Portmanteau Quotes (2 quotes)
In 1963, when I assigned the name quark to the fundamental constituents of the nucleon, I had the sound first, without the spelling, which could have been kwork. Then, in one of my occasional perusals of Finnegans Wake, by James Joyce, I came across the word quark in the phrase Three quarks for Muster Mark. Since quark (meaning, for one thing, the cry of a gull) was clearly intended to rhyme with Mark, as well as bark and other such words, I had to find an excuse to pronounce it as kwork. But the book represents the dreams of a publican named Humphrey Chimpden Earwicker. Words in the text are typically drawn from several sources at once, like the portmanteau words in Through the Looking Glass. From time to time, phrases occur in the book that are partially determined by calls for drinks at the bar. I argued, therefore, that perhaps one of the multiple sources of the cry Three quarks for Muster Mark might be pronunciation for Three quarts for Mister Mark, in which case the pronunciation kwork would not be totally unjustified. In any case, the number three fitted perfectly the way quarks occur in nature.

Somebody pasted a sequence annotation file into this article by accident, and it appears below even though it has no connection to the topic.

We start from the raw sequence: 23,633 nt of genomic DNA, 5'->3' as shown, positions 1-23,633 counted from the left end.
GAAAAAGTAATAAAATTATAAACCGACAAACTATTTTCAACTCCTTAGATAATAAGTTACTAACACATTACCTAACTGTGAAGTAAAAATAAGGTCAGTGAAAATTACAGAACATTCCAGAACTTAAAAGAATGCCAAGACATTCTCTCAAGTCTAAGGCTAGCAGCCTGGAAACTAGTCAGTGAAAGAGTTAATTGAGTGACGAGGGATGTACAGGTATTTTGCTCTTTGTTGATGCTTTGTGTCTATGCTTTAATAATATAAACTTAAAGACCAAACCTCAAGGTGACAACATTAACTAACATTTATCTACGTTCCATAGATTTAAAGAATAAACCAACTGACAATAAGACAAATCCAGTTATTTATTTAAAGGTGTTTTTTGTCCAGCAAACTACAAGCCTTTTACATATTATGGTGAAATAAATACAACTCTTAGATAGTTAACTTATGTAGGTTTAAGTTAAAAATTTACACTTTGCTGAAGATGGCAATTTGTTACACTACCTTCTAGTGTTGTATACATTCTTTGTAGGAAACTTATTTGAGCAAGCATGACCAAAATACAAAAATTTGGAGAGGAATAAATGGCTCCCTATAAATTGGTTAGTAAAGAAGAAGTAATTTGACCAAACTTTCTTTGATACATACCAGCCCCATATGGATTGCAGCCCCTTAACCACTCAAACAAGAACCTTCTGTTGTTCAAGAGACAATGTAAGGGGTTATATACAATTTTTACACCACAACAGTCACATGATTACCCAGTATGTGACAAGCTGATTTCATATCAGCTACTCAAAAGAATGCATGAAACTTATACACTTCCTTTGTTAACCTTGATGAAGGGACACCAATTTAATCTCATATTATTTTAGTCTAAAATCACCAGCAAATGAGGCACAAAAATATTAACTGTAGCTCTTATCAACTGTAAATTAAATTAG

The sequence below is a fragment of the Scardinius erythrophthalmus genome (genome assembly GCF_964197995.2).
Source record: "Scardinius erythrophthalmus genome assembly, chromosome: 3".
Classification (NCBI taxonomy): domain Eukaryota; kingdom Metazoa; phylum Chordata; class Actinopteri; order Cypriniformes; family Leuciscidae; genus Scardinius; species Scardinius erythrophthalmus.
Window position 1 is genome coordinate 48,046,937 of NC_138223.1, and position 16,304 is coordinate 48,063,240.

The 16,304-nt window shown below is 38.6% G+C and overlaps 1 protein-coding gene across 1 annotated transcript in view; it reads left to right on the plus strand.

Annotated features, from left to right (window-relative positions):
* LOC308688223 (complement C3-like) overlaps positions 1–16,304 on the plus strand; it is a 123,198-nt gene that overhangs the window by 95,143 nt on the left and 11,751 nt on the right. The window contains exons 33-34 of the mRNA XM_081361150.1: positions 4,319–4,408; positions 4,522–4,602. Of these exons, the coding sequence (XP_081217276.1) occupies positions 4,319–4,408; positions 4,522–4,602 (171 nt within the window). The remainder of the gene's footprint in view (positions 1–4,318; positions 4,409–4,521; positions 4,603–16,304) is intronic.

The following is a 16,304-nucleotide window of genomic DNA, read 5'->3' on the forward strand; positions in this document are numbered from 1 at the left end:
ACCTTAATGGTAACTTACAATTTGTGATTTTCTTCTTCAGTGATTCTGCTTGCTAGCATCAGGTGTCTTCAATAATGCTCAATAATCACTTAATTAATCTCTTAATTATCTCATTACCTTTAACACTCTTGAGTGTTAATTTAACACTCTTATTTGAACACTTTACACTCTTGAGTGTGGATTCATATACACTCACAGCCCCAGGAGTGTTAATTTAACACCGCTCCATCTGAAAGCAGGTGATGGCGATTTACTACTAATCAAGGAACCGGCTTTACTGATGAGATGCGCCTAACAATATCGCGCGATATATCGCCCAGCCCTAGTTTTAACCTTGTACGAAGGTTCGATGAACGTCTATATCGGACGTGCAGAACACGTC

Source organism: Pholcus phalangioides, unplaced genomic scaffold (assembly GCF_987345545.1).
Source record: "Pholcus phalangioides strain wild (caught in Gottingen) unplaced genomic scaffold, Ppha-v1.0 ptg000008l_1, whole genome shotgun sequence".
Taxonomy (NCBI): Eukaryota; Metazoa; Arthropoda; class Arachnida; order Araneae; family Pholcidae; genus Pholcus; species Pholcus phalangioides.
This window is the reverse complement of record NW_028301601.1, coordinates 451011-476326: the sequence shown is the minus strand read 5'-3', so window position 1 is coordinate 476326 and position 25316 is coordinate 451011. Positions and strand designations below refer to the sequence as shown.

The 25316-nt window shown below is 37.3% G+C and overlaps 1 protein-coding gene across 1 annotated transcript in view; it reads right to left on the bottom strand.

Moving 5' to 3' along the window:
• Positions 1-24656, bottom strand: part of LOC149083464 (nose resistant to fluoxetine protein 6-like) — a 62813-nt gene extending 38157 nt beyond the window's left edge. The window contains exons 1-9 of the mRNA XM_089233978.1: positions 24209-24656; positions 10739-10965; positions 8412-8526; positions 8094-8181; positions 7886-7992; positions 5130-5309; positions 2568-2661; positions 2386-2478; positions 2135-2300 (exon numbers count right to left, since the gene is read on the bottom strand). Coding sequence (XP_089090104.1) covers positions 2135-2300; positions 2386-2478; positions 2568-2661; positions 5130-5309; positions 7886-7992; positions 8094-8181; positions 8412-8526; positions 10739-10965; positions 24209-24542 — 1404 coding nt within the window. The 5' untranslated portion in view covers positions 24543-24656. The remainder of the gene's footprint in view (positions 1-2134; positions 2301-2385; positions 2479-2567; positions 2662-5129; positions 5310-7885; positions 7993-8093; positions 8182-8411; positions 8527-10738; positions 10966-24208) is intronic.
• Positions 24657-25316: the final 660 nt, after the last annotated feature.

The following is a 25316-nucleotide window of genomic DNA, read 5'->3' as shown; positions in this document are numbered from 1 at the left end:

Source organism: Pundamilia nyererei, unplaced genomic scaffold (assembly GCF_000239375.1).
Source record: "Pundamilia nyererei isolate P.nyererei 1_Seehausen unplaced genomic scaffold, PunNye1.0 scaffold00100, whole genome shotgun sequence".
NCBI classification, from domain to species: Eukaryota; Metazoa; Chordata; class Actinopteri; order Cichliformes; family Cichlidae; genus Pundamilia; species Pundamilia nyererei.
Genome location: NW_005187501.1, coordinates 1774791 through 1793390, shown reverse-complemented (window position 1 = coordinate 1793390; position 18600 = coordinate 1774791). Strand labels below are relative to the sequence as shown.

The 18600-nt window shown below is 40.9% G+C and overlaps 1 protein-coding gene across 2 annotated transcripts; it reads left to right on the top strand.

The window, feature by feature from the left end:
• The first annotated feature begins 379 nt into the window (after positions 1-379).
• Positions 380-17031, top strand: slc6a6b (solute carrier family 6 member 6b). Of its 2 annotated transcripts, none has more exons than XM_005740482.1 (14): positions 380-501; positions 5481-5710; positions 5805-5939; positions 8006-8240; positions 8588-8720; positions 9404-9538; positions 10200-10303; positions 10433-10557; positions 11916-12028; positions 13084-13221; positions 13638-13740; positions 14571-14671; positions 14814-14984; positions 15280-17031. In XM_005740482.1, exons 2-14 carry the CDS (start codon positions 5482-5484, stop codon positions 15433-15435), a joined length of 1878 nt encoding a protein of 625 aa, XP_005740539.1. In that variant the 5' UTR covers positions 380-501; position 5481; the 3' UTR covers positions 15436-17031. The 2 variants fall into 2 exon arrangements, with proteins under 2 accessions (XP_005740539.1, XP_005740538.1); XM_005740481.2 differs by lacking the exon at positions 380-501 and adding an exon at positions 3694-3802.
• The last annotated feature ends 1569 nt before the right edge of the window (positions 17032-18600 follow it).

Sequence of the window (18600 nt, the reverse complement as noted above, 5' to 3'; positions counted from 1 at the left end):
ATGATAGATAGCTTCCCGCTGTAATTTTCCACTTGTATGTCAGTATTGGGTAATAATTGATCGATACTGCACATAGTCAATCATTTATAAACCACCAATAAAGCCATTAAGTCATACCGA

When autumn returns with its long anticipated holidays, and preparations are made for a scamper in some distant locality, hammer and notebook will not occupy much room in the portmanteau, and will certainly be found most entertaining company.